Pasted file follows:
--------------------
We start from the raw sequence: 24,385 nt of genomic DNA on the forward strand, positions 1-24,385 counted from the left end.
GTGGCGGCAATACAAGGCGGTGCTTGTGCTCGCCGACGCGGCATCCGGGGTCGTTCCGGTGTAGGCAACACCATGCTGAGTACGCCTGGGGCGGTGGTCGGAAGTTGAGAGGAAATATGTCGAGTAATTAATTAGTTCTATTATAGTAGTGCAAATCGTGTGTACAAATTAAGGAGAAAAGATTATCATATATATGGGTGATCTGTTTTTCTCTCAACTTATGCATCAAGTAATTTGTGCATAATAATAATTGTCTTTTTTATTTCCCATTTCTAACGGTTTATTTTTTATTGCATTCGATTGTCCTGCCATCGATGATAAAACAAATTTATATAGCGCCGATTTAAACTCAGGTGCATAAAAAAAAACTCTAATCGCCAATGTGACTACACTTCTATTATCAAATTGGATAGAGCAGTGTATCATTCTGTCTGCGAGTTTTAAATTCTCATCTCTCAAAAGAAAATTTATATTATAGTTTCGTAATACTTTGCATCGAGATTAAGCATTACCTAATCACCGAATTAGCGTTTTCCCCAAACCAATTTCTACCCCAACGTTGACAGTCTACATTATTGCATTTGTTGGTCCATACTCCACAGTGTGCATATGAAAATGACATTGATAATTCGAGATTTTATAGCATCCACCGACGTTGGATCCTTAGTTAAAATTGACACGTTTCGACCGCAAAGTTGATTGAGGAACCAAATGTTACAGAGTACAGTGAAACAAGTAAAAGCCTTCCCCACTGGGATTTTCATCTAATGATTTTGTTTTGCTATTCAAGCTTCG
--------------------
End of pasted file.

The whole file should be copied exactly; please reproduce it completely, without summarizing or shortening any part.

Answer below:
We start from the raw sequence: 24,385 nt of genomic DNA on the forward strand, positions 1-24,385 counted from the left end.
GTGGCGGCAATACAAGGCGGTGCTTGTGCTCGCCGACGCGGCATCCGGGGTCGTTCCGGTGTAGGCAACACCATGCTGAGTACGCCTGGGGCGGTGGTCGGAAGTTGAGAGGAAATATGTCGAGTAATTAATTAGTTCTATTATAGTAGTGCAAATCGTGTGTACAAATTAAGGAGAAAAGATTATCATATATATGGGTGATCTGTTTTTCTCTCAACTTATGCATCAAGTAATTTGTGCATAATAATAATTGTCTTTTTTATTTCCCATTTCTAACGGTTTATTTTTTATTGCATTCGATTGTCCTGCCATCGATGATAAAACAAATTTATATAGCGCCGATTTAAACTCAGGTGCATAAAAAAAAACTCTAATCGCCAATGTGACTACACTTCTATTATCAAATTGGATAGAGCAGTGTATCATTCTGTCTGCGAGTTTTAAATTCTCATCTCTCAAAAGAAAATTTATATTATAGTTTCGTAATACTTTGCATCGAGATTAAGCATTACCTAATCACCGAATTAGCGTTTTCCCCAAACCAATTTCTACCCCAACGTTGACAGTCTACATTATTGCATTTGTTGGTCCATACTCCACAGTGTGCATATGAAAATGACATTGATAATTCGAGATTTTATAGCATCCACCGACGTTGGATCCTTAGTTAAAATTGACACGTTTCGACCGCAAAGTTGATTGAGGAACCAAATGTTACAGAGTACAGTGAAACAAGTAAAAGCCTTCCCCACTGGGATTTTCATCTAATGATTTTGTTTTGCTATTCAAGCTTCG